Surgery or other medical procedures of any kind can be incredibly nerve-racking. Though, as a patient, you’re working with medical professionals, human error is always possible. There can be many causes for error or factors that come into play. Your safety is the number one priority when it comes to having a medical procedure, and communication is crucial in order to help ensure that safety is met. Consider these 6 tips for helping ensure your own safety during surgery and prevent medical malpractice.
- Make Sure Your Doctors Know What Medicines You’re Taking
First and foremost, it’s so important that all of your doctors are made aware of any medications you’re taking. Not only should your doctors know about prescriptions and over-the-counter drugs you’re taking, but also any vitamins or other supplements you take. Feel free to bring these into doctor’s visits so they can see exactly what you’re taking.
- Tell Your Doctor About Any Allergies
This is imperative! If you have allergies of any kind or you know you’re allergic to some medications, let your doctor know immediately. Otherwise, they could prescribe something for you that could potentially harm you.
- Don’t Be Afraid to Ask Questions – Have a Full Understanding of the Procedure
As physicians, your doctors should know the importance of communication and bedside manner when it comes to your care. They want you to understand the procedure fully before anything is done. If you have questions, don’t be afraid to ask. Your doctors expect you to have questions!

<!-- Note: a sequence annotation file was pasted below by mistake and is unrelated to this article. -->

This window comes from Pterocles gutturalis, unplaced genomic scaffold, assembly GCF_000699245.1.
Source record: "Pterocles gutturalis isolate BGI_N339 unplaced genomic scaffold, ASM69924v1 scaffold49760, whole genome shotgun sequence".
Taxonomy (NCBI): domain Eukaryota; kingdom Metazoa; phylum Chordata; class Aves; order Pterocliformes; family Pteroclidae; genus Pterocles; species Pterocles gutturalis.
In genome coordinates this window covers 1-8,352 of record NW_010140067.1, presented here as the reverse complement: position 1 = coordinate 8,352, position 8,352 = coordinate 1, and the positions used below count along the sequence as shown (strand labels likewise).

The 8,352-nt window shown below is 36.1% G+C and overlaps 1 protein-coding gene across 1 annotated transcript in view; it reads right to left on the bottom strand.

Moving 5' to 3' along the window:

- Understand and Write Down Your At-Home Treatment Regimen
After your procedure, write down exactly what needs to be done at home each day. If you need to have your doctor go over it with you more than once, have them do that. It’s so important that you know what to do after you leave the hospital. This will help ensure that you’re healing the proper way.
- Ask a Family Member or Friend to Go to Appointments With You
This is incredibly helpful when talking over your procedure or what the treatment will be like after. It’s a great idea to have a second set of eyes and ears so that if you forget anything, you’ll be able to ask your family member or friend. Having someone else by your side leaves less room for error when it comes to agreeing on a procedure and understanding what will be done.
- Ask Your Pharmacist About Possible Side Effects of Prescriptions You May Be Given
Know what to expect from the medications you’re prescribed before or after your surgery. Ask your doctor what you might experience, but also ask your pharmacist. If you’re taking more medications than one, is there anything you might be able to expect that you might not experience if taking just one prescription at a time?